This book explores the informal (political) patronage relations between the urban poor and service delivery organisations in Mumbai, India. It examines the conditions of people in the slums and traces the extent to which they are subject to social and political exclusion. Delving into the roles of the slum-based mediators and municipal councillors, it brings out the problems in the functioning of democracy at the ground level, as election candidates target vote banks with freebies and private-sector funding to manage their campaigns. Starting from social justice concerns, this book combines theory and insights from disciplines as diverse as political science, anthropology and policy studies. It provides a comprehensive, multi-level overview of the various actors within local municipal governance and democracy as also consequences for citizenship, urban poverty, gender relations, public services, and neoliberal politics.
Lucid and rich in ethnographic data, this book will be useful to scholars, researchers and students of social anthropology, urban studies, urban sociology, political science, public policy and governance, as well as practitioners and policymakers.
"De Wit notes the implications of money politics, or patronage democracy, for the infl uence of the private sector and big business in Mumbai’s governance, as well as how it limits the overall capacity of the poor to mobilise for better services. This leads to one of his most important conclusions, that examples of 'effective, sustainable common action is actually rare' (p 274)."
Tanya Jakimow, Economic & Political Weekly, Vol. 52, No. 2, 2017
"The book will be eye opening to urban planners interested in slums and urban informality regardless of how familiar they already are with the Indian context.What is clear is that, as this book argues, no policy or intervention is likely to be effective unless it is founded on a deep understanding of the political economy at play between slum communities, local politicians, and the state."
Chandan Deuskar, Journal of the American Planning Association, 2017
"Ultimately, de Wit argues that political interests of both voters and politicians are marked by short-termism, and are not ideologically grounded. He identifies several factors limiting the effectiveness of organized advocacy among slum residents, including sharp divisions between groups, weak leadership, and defensive rather than rights-based action."
Christine Ro, International Institute for Environment and Development, 2017
'…the book is rich in ethnographic data including in areas difficult to collect data on (such as the details of ward-level corruption), and so this book will be useful to scholars, researchers and students of social anthropology, urban studies, urban sociology, political science, public policy and governance, as well as urban practitioners and policymakers. It is recommended reading for scholars with an interest in mega cities development and in Mumbai in particular.'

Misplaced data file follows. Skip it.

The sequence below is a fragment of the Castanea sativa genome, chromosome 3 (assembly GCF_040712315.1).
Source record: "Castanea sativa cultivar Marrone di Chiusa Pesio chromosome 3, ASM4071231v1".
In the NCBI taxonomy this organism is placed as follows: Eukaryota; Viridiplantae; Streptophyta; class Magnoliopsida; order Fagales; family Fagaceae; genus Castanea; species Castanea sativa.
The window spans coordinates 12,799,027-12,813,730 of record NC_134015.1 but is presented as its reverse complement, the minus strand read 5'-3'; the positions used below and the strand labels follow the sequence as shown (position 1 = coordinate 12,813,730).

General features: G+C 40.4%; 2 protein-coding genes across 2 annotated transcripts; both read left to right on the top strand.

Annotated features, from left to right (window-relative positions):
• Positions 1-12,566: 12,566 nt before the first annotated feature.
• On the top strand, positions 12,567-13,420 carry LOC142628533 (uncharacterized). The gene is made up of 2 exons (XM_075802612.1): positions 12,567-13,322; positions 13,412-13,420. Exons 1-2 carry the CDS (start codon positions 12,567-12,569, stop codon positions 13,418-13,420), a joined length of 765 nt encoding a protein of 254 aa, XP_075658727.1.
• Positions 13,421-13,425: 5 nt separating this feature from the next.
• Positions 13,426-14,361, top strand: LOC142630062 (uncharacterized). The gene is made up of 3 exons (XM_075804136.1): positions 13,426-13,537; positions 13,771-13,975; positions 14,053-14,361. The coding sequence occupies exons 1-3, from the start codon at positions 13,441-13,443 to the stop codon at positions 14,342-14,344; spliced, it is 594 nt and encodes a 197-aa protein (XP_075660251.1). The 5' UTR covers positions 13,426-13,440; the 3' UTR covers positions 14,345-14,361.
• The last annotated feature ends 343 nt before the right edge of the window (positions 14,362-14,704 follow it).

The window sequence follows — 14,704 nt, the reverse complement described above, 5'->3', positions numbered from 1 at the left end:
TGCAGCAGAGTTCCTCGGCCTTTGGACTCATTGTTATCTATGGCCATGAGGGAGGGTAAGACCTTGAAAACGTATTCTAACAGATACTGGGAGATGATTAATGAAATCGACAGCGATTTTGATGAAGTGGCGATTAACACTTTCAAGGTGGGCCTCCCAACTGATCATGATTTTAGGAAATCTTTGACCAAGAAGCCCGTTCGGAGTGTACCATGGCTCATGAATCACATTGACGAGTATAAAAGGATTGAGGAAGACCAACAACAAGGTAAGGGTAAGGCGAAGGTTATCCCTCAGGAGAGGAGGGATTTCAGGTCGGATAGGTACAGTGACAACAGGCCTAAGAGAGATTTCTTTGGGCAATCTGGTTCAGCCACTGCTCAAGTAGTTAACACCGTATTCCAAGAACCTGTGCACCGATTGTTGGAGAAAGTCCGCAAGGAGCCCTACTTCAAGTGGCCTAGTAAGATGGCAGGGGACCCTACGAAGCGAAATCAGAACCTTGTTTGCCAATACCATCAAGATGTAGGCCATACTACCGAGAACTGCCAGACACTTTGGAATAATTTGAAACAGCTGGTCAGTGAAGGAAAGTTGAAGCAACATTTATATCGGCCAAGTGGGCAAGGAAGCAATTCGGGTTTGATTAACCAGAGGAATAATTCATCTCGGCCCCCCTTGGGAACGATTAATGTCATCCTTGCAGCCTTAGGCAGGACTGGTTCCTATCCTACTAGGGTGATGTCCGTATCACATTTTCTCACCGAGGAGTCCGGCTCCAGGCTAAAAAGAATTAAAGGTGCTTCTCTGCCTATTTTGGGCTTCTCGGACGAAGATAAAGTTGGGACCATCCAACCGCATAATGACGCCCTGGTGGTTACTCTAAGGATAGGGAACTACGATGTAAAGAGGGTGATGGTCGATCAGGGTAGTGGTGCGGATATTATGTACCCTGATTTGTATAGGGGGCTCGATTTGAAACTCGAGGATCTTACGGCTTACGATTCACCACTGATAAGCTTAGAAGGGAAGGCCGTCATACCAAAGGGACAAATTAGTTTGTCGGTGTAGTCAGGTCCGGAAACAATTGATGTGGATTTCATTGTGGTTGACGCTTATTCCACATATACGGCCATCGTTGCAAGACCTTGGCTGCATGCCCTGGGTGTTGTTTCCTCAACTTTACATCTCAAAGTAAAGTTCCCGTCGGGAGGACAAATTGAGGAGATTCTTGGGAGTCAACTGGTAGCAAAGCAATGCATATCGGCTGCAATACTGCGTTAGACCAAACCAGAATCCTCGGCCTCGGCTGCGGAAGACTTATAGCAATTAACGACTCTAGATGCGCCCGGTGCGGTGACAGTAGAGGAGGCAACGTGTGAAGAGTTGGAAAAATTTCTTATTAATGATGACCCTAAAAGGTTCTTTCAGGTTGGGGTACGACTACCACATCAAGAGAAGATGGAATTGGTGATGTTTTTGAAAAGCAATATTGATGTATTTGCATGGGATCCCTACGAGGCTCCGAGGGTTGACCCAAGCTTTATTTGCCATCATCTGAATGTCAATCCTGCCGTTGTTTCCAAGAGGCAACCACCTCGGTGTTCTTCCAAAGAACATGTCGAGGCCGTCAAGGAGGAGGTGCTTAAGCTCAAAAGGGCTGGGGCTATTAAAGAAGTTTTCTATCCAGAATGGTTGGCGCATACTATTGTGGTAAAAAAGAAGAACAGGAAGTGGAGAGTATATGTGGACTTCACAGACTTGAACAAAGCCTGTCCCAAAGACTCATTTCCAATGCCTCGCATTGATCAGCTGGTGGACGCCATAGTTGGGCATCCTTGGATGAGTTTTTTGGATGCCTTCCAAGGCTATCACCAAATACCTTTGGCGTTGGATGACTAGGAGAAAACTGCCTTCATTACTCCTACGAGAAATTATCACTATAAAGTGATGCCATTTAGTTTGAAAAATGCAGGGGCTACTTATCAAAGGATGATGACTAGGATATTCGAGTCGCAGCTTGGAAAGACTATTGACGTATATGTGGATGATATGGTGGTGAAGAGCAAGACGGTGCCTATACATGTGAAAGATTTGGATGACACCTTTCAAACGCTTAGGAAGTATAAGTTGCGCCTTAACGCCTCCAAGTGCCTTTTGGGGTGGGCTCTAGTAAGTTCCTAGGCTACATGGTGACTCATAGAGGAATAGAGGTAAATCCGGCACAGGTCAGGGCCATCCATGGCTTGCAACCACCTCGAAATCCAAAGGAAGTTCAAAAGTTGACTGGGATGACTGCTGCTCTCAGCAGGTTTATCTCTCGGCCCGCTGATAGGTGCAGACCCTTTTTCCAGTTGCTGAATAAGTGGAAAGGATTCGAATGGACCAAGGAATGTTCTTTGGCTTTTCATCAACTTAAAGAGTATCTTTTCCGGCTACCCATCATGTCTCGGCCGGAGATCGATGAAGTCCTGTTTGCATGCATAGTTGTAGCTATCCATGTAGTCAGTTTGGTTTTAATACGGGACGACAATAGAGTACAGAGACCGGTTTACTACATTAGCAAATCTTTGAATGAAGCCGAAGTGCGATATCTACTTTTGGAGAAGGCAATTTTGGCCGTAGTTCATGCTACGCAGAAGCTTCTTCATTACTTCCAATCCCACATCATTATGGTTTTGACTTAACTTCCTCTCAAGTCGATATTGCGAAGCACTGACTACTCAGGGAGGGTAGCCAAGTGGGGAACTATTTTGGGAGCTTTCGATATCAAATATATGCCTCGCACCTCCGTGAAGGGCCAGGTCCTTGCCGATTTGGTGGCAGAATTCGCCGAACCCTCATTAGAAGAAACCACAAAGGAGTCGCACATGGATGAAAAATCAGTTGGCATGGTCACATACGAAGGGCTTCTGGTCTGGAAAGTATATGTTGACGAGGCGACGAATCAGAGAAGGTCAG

Emiel A. Wegelin, Rotterdam
List of abbreviations
1 Locating Mumbai’s poor in urban governance, politics and informality
2 Mumbai megacity: city, people and governance changes
3 Included and excluded: Mumbai’s poor and slum dynamics
4 Political entrepreneurs: the Mumbai corporators in their political and financial context
5 Politics or poli-tricks? Local democracy and slumvoting in the 2012 Mumbai municipal elections
Conclusions: ‘the poor pray for miracles, the rich think they have a right to them’
This series introduces a holistic approach to studying cities, the urban experience, and its imaginations. It assesses what is distinctive of the urban phenomenon in India, as also delineates the characteristic uniqueness of particular cities as they embrace change and create ways of experiencing modernities.
Taking an interdisciplinary route, the series evaluates the many facets of urbanisation and city formation, and explores the challenges faced in relation to regional, national and global processes.
The books in this series present the changing trends in macro and micro urban processes; the nature of demographic patterns of migration and natural growth therein; spatial reorganisation and segregation in urban areas; uneven economic development of manufacturing and services in cities; unequal access to power in the context of formal citizenship; increasing everyday violence and declining organised protest; breakdown of urban family life in juxtaposition with the reconstitution of community. They will trace how new forms of socialities are replacing old forms of trust and solidarity, and how these are being institutionalised in distinct and diverse ways within South Asia.